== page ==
The attention now turns to August.

After last week’s announcement that canceled high school spring sports for the rest of the academic year, will fall sports start on time?

The answer to that query is that it’s too soon to tell.

The Utah High School Activities Association’s announcement last week ending the 2020 spring sports season echoed that sentiment.

“While the UHSAA staff remains optimistic that fall sports will commence as scheduled, it is still too early to reach any decisions or offer guidance at this time,” read the end of the UHSAA’s statement last week. “The UHSAA staff will continue to monitor any additional information provided by the Governor’s Office and the State Superintendent’s Office as it relates to interscholastic activities.”

However, there are a couple things to watch in the near future that could relate to fall sports beginning on time or not.


Most, if not all, high school fall sports teams have practices, activities or get-togethers during the offseason starting in June.

According to last week’s statement, “Current UHSAA policies prohibiting the use of school facilities and organizing practice and/or team gatherings remain in effect until further notice.”

There’s no indication of whether the UHSAA will issue updated guidelines to that suspension and when, if at all, those guidelines would be issued.

For now, everything’s on hold until people are told otherwise.

If the UHSAA’s suspension continues into June, then fall sports will most likely be affected because teams — football, particularly, because of safety concerns — will have to go into mid-August and early September to make up for a month of lost conditioning and practice time.

Fall sports are still 3-4 months away; however, practice is crucial to make sure athletes are in shape and acclimated to the intense summer heat that persists into August when fall sports begin.

A schedule of postponement could end up on the table at some point. A monthlong football cancellation would, by nature, wipe out the first four weeks of games. In Northern Utah, the first four weeks include the 100th Golden Spike Game between Box Elder and Bear River — the longest uninterrupted series in the state — plus the first two weeks of Region 1 games.

There would also be a financial impact to schools of lost gate revenue, which trickles down and affects more than the school’s coffers alone.

Then there would be a significant impact to the UHSAA financially.

The first football game of every season is called an endowment game, where a percentage of schools’ gate revenue goes to the UHSAA endowment fund.

In 2019, the UHSAA collected $122,022 from 53 endowment games in the state, according to approved minutes from the UHSAA Board of Trustees meeting on Nov. 21, 2019.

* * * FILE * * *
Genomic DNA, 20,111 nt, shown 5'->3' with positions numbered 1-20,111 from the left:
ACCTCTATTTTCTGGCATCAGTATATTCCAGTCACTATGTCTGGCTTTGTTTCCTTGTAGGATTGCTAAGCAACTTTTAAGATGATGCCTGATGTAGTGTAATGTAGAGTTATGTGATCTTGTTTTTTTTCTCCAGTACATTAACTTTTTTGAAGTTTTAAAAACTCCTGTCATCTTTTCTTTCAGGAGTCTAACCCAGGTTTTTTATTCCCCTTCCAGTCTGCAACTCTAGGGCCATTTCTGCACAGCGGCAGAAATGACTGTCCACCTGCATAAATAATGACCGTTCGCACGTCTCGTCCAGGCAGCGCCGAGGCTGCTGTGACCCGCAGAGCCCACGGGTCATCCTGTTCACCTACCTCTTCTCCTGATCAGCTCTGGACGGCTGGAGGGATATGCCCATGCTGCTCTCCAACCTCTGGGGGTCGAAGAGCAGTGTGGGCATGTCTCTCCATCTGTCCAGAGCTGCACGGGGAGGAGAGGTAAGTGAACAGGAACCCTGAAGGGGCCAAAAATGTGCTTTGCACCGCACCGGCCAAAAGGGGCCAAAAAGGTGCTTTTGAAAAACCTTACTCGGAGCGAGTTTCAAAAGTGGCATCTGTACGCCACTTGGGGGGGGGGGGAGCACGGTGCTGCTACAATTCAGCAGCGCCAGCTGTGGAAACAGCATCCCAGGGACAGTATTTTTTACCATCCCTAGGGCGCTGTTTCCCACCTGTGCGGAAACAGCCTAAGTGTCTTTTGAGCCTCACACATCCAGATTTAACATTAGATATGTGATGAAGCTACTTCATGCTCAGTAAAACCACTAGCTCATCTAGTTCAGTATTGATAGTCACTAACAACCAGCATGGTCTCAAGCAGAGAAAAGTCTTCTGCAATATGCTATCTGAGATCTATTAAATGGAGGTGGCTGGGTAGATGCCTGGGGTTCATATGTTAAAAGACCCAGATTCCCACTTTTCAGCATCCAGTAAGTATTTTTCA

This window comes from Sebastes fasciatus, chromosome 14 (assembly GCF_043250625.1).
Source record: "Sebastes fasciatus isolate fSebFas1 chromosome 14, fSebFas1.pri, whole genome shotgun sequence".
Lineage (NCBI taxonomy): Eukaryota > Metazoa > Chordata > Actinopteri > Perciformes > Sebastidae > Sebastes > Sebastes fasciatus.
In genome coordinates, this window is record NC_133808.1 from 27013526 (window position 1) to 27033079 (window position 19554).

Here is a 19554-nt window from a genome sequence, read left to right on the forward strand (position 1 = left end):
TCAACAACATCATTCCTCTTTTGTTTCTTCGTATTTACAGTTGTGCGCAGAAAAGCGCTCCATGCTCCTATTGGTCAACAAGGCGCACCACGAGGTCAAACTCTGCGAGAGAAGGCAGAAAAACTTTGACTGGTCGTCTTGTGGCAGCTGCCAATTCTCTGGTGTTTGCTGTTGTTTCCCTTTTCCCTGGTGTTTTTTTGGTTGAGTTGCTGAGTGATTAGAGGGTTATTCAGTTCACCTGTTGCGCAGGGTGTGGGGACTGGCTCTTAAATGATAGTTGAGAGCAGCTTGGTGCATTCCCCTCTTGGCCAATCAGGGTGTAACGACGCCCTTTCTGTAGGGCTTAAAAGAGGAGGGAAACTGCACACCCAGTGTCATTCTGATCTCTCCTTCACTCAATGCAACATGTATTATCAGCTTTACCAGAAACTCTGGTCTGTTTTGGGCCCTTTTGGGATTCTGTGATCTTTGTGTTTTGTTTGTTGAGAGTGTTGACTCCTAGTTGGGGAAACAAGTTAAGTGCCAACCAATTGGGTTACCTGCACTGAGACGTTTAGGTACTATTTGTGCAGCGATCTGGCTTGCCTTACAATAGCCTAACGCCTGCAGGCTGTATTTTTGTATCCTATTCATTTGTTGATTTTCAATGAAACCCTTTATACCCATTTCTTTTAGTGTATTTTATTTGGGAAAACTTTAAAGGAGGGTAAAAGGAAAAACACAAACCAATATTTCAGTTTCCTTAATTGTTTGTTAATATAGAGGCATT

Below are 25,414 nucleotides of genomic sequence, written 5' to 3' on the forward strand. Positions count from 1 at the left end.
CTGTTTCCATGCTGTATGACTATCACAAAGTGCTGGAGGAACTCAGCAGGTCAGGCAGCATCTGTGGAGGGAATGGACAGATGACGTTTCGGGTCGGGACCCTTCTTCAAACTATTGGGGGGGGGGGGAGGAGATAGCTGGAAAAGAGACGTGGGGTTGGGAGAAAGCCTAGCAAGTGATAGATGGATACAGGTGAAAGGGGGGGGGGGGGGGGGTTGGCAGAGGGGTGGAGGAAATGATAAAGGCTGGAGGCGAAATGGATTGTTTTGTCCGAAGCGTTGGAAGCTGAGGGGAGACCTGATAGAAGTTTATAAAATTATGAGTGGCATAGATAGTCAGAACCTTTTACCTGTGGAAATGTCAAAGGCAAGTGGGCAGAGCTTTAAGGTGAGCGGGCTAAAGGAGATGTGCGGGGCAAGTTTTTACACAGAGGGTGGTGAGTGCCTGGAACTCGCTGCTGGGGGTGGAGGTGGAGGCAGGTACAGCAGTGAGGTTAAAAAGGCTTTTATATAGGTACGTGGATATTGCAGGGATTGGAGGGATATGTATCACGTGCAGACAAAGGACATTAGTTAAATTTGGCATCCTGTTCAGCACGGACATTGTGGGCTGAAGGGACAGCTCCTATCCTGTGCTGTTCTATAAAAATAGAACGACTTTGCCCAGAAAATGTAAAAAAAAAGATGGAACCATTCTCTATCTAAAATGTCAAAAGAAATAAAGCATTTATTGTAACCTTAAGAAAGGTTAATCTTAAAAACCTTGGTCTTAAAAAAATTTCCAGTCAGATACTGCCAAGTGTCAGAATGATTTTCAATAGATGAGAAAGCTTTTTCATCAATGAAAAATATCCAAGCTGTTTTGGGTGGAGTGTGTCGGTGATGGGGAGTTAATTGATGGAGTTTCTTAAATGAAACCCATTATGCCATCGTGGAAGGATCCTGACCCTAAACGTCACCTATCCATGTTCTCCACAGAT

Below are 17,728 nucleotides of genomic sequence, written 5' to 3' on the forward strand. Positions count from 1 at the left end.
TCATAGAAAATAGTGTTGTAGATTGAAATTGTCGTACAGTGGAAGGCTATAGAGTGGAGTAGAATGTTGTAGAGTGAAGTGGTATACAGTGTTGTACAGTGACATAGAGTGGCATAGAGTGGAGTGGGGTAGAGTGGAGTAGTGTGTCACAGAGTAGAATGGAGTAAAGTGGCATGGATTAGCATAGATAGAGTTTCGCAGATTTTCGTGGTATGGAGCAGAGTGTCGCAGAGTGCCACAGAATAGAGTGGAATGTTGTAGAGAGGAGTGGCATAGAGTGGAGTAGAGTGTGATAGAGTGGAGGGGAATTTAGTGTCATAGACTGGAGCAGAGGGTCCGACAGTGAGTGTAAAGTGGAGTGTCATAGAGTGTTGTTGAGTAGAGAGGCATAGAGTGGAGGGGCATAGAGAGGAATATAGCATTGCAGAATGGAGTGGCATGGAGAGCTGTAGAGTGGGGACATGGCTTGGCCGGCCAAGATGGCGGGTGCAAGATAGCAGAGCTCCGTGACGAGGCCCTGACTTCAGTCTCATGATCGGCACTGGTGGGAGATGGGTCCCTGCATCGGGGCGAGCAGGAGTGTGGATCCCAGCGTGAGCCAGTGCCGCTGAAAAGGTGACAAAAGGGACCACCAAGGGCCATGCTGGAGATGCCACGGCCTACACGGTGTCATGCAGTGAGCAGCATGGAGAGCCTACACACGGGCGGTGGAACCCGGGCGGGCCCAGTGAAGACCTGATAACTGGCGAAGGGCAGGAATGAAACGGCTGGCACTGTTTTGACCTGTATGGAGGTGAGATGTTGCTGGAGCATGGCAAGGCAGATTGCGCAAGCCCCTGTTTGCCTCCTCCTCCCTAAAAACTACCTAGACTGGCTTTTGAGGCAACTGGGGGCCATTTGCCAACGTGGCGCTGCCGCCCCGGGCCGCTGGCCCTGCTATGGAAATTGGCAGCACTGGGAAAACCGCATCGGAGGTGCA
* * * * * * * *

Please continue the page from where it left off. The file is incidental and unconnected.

The money from the endowment fund helps pay the premium for a catastrophic insurance policy which, among other things, helps pay costs for extreme accidents such as paralysis, dismemberment or death that may be suffered during the course of a UHSAA sanctioned activity.

What kinds of things could happen that would provide clarity on a June activity suspension or not?

• Whether or not the state loosens its recommendation to avoid gatherings of 10 or more people.

• Whether or not health departments start loosening public health guidelines next month, as they’ve been discussing.


UHSAA assistant director Jon Oglesby made clear that if additional directives, positive or negative, come from Gov. Gary Herbert and State Superintendent Sydnee Dickson that affect public education then, by extension, those directives affect high school sports.

If schools stay closed to in-person learning in the fall, then it’s all but set in stone the UHSAA would follow suit.

It’s what the association did in March when the initial two-week school soft closure was announced, it’s what happened when the soft closure was extended to May 1, and it’s what happened when Herbert and Dickson announced schools were closed to in-person learning for the rest of the school year.

When will the governor issue updated directives on business and school closure? It depends on when the public health climate is at a manageable stage.

When will the public health climate get to that point? Nobody’s totally sure, though many scenarios and projections — that includes the Institute for Health Metrics and Evaluation at the University of Washington — see Utah hitting its “peak” of deaths from COVID-19 in late April or early May.

Herbert released an updated version of the Utah Leads Together plan last week, which indicates the state may start gradually loosening restrictions in early May if the health climate allows for it.

The restrictions may gradually unfurl soon enough to allow for schools to reopen to in-person learning on time for next school year.

But there could also be another surge in cases that necessitates reintroduction of strict health measures.

You can reach prep sports reporter Patrick Carr via email at Follow him on Twitter @patrickcarr_ and on Facebook at

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